Why You Need A ‘No Grocery Challenge’ + How To Do Your Own

Want to reduce food waste while saving money, time, and eating great meals? WELL DUH OBVIOUSLY. You need to do a No Grocery Challenge!

“You’ve got to be kidding me.”
“HOW DID YOU MAKE THIS??!!”
“You’re going to tell us how you did this, right?”

The DMs pinged into my inbox and I squinted at my screen in confusion. What was all the fuss about?

Over the last week, I’d been cobbling together meals from my pantry and fridge, putting off grocery shopping because we were leaving for vacation.

I’d been hashtagging the experiment #nogrocerychallenge and amusing myself by making homemade croutons out of old hotdog buns and bacon fat I’d saved. I made a Mexican-inspired gazpacho to use up a bunch of vegetables and a cold Vietnamese-ish salad to finally get rid of those rice noodles.

After about 20 DMs politely demanding insight on the topic, I started writing.

And then I wrote some more. And then I wrote a lot more.

73 pages later, I’d created The No Grocery Challenge Guidebook + Cookbook: Save Money, Time and The Planet + Eat Great Meals While Doing It. Click here to download your copy so you can use all those Christmas leftovers!

Here’s why you should take your own No Grocery Challenge

You’ll save money

Actual fact: the average American family of four spends $1,500 a year on food they don’t eat. That’s a mortgage payment! Or a vacation! Or 300 lattes!

Let’s say you usually spend $80 a week on groceries, $320 a month. If you did a No Grocery Challenge one week each month, you could save $960 a year!

Also: Every time I go to the grocery store to “just quick grab something,” I leave with five other things. I run in to buy a 60-cent lemon and emerge with $22 worth of groceries.  So if you can learn to visit the grocery store less, you’ll probably spend less overall because you won’t be seduced by the siren song of discounted cheese.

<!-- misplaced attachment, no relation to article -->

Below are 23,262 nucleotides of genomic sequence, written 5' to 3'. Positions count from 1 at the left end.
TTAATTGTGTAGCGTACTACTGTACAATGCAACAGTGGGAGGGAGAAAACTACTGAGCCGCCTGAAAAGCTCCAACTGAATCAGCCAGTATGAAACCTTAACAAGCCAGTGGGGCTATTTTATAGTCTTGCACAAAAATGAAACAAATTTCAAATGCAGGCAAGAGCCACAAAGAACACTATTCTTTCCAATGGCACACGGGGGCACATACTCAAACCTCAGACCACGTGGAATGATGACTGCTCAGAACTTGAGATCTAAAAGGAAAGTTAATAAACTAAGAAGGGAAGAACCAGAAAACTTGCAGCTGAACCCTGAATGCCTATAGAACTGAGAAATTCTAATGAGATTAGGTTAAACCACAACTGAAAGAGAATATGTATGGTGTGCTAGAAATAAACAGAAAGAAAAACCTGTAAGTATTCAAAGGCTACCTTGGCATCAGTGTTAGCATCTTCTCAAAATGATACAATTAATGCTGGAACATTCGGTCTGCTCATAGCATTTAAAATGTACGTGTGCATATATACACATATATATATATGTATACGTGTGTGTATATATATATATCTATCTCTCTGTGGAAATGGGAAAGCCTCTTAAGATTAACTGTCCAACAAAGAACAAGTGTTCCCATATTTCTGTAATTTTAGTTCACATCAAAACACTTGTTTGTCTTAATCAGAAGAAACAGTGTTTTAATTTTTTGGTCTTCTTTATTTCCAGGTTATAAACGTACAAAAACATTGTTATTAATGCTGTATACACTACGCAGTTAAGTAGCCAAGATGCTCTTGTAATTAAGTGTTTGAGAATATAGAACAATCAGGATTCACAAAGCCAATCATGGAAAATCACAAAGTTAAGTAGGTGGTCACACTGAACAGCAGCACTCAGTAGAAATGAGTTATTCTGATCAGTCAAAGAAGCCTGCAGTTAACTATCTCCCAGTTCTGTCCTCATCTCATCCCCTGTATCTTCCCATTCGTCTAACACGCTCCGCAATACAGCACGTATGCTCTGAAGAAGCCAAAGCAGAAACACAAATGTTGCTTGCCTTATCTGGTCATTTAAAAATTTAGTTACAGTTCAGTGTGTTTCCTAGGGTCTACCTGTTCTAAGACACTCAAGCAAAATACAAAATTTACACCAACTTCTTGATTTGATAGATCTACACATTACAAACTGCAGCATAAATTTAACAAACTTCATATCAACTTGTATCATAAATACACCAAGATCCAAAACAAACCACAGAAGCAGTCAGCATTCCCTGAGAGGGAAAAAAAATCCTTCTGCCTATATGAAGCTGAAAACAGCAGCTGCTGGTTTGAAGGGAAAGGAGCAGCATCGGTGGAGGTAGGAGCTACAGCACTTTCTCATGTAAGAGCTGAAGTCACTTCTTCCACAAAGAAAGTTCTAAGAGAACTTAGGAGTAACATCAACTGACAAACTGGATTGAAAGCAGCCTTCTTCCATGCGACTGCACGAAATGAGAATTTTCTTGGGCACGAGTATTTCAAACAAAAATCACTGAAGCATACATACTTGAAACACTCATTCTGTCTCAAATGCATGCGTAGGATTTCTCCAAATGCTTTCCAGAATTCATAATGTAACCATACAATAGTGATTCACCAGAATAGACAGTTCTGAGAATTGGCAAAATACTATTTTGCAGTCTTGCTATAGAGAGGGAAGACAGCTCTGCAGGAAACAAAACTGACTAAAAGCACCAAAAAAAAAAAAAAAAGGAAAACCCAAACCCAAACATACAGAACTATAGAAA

You’ll save time

Even just “popping to the shop down the street” is usually twenty-minute endeavor, when you factor in parking and standing in line. When you learn how to cook with what’s on hand, you’ll save yourself so many last-minute trips to the grocery store.

Also, many of us exchange our time for money. The more we work, the more money we’re paid. If you could reduce your grocery bill by $80 a month – depending on your salary – that could be the equivalent of one day’s pay.

You could take an unpaid day off, sleep in, go to the beach – and not feel it in your bank account!

You might discover new dishes that you like

It’s so, SO easy to fall into the rut of rotating through the same 10 recipes every few weeks – pizza, pasta, salads, tacos. Lather, rinse, repeat.

A No Grocery Challenge could be the nudge you need to finally figure out rice paper or whole shrimp or those spices your sister brought back from Thailand. The first time I did this, I discovered savory oatmeal! (I know that sounds weird, but it is SO GOOD and is now one of my go-to cold-weather breakfasts.)

You’ll build your cooking confidence

It feels so good to open the cupboard doors on any given weeknight, glance at what you’ve got, and know that you can throw together something easy, healthy, and delicious.

You don’t have to run to the store. You don’t have to page through five different cookbooks. You don’t have to engage in an hour-long “I don’t know, what do YOU want” conversation with your partner.